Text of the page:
Introducing Music Education Network for the Visually Impaired
by Richard Taesch

From the Editor: In general education circles in recent years, people have become increasingly aware of the importance of music education to the entire child, particularly with respect to developing skills in mathematics and logic. This discovery or rediscovery has obvious implications for blind youngsters as well. (See the article "Music Education: Not Just a Frill" in the Summer, 1997, issue of Future Reflections, the quarterly magazine of the National Organization of Parents of Blind Children.)

The following article first appeared in the MENVI (Music Education Network for The Visually Impaired) Fall/Winter, 1997, newsletter. Richard Taesch is the director and founder of the Braille Music Division of the Southern California Conservatory of Music near Los Angeles and has chaired the conservatory's Department of Guitar since 1976. He also serves as Music Specialist for CTEVH (California Transcribers and Educators of The Visually Handicapped) and writes for their journal.

MENVI is a coalition of parents, educators, and students. Its advisory committee is made up entirely of blind musicians and teachers. MENVI exists for and is managed by blind musicians. It is committed to the principle that the needs of blind students of music are unique. Parents have a right to know what is available for their children in music education, and educators must have access to specialized materials and know how to use them. Not all teachers of music know the Braille music code. They should, however, encourage Braille music literacy at the earliest opportunity. MENVI provides a network of information as well as a resource guide to Braille music and the teaching of blind children and adults. Here is Mr. Taesch's article:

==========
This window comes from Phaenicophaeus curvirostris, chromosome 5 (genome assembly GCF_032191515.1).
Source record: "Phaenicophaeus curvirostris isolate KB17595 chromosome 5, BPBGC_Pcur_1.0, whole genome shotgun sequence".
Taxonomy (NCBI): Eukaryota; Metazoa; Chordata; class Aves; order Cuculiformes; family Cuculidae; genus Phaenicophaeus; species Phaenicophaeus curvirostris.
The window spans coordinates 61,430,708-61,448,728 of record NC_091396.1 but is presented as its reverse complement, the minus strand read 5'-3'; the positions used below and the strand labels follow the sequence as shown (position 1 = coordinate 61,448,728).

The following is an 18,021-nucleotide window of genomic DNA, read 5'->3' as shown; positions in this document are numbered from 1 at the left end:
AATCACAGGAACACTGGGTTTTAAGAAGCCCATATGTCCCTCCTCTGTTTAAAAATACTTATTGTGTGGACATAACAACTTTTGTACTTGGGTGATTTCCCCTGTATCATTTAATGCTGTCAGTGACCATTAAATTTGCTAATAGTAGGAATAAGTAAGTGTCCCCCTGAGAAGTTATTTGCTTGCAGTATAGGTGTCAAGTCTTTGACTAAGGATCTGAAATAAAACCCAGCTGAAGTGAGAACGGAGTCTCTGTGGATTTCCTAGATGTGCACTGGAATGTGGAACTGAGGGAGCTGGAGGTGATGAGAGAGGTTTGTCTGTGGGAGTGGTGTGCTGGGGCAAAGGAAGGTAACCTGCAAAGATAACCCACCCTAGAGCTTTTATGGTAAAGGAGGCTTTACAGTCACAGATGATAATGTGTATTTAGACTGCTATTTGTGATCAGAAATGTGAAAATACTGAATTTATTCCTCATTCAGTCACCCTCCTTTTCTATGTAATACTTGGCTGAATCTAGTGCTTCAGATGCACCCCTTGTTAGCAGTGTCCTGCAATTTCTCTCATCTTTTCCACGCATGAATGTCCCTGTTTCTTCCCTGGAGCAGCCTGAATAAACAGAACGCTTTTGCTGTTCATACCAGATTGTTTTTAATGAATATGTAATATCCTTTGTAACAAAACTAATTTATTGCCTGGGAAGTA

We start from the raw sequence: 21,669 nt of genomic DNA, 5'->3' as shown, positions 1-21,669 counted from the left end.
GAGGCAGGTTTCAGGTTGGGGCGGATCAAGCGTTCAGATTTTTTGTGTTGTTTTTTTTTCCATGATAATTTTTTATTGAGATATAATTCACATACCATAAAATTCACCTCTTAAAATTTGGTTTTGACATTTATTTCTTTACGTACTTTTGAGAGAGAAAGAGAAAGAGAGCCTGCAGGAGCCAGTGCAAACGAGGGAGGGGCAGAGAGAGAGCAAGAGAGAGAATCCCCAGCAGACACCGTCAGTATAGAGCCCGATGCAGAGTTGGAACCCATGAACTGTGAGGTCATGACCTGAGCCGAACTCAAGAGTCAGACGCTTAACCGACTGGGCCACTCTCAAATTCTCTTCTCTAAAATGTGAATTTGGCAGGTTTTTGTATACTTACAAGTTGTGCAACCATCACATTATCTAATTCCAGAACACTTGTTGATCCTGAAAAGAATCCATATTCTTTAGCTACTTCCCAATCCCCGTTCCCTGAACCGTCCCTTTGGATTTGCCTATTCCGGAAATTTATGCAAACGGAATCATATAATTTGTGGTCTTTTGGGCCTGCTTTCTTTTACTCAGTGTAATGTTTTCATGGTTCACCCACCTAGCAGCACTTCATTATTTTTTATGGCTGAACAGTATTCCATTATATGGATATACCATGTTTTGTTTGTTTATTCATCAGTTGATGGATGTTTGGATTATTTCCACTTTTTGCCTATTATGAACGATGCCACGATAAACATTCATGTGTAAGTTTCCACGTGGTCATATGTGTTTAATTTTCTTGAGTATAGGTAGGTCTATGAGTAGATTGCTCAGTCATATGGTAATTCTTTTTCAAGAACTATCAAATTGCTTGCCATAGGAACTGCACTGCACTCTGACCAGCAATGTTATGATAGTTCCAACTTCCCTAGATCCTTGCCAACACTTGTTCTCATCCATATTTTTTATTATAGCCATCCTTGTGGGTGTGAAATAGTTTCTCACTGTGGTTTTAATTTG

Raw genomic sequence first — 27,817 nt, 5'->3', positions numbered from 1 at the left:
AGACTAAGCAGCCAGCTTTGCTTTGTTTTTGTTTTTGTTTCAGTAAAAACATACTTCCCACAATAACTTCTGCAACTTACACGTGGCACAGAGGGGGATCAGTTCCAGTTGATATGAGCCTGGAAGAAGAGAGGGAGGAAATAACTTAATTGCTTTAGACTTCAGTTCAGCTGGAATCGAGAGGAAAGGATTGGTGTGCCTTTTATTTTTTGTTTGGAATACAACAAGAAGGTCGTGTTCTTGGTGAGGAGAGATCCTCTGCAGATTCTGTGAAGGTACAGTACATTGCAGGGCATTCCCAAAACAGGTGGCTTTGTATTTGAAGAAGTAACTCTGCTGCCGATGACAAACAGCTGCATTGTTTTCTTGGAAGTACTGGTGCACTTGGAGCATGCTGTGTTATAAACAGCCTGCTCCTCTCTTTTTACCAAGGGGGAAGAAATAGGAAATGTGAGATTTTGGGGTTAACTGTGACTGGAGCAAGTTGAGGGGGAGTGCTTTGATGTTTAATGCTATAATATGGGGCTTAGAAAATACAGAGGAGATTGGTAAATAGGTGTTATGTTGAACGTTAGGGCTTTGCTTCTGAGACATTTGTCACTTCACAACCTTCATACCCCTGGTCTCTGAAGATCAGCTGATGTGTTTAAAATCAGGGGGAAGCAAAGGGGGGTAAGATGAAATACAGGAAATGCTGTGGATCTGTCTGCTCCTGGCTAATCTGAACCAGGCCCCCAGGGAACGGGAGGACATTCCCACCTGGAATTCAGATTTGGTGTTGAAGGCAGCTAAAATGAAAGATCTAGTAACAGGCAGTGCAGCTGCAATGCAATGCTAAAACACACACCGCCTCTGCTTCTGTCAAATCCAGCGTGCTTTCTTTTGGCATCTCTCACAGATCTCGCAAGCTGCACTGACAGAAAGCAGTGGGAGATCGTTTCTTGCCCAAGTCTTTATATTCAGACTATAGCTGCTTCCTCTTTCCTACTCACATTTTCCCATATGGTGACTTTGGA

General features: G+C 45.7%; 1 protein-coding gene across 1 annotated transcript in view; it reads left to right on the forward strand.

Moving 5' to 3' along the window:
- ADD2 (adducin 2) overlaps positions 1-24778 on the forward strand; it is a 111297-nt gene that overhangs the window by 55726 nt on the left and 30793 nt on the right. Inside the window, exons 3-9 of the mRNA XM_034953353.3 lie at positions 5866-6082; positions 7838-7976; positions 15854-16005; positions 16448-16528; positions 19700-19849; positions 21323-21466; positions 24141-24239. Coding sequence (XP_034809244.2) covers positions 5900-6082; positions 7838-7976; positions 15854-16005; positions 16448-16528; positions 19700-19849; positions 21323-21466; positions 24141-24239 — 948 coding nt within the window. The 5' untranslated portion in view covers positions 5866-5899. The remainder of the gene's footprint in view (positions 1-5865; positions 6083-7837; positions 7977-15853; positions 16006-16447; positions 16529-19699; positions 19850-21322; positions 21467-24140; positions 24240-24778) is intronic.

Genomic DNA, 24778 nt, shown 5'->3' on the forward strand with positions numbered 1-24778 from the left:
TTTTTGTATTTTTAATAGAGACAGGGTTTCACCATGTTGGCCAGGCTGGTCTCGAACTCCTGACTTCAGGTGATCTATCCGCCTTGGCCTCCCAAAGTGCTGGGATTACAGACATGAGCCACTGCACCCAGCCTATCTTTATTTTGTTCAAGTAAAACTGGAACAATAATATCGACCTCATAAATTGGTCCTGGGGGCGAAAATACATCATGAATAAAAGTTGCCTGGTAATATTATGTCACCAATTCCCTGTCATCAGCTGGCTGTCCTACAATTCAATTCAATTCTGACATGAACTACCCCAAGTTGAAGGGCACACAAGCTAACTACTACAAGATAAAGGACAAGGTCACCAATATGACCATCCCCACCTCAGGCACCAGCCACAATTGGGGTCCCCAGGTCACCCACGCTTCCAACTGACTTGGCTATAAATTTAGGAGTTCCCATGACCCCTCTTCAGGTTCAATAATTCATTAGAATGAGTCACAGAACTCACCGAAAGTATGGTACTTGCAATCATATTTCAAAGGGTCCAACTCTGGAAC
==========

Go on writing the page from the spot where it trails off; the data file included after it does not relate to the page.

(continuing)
Teaching For Tomorrow

We have learned much about academic development through the teaching of music. At the Southern California Conservatory of Music, Braille Music Division, we have seen youngsters begin new lives in the world of literary Braille by means of their own natural musical gifts. We must, however, continue to look well beyond the obvious advantages of providing music to our children and beyond merely providing the opportunity to play a musical instrument.

Whether a youngster will plan to pursue music studies in college or simply to play a band instrument in middle or high school, we have a serious obligation to see that proper groundwork is done at the most basic levels. Care must be taken to see that music fundamentals are established as real academic skills that can be built upon by future teachers. Perhaps no subject is more difficult to re-teach than music. It is for this reason that music classes are the one subject area in which most universities and conservatories will not allow direct transfer of credits. Normally students must either test out of a subject or re-take it. In music, unlike other academic subjects, you must be able clearly to demonstrate skills required—you can't simply fake it!

The SCCM Braille Music Division has the opportunity to advise about and serve the music-transcription needs of at least eight middle schools and several universities. From this vantage point we are able to observe the weaknesses in Braille music disciplines. Schools are becoming aware that blind students can use written music just as sighted students do and are requiring these skills at an accelerating rate. They are no longer forced to treat VH students differently, other than procuring the specialized media required.

We must, therefore, insist on requiring and providing specific approaches and good pedagogy for even the youngest children. The educational consequences of weak fundamentals for a musical blind child can be just as devastating as the inability to read or write.

For more information contact Richard Taesch, SCCM Braille Music

Division, 8711 Sunland Blvd., Sun Valley, California 91352,

Phone: (818) 767-6554, e-mail: <taeschr@ix.netcom.com>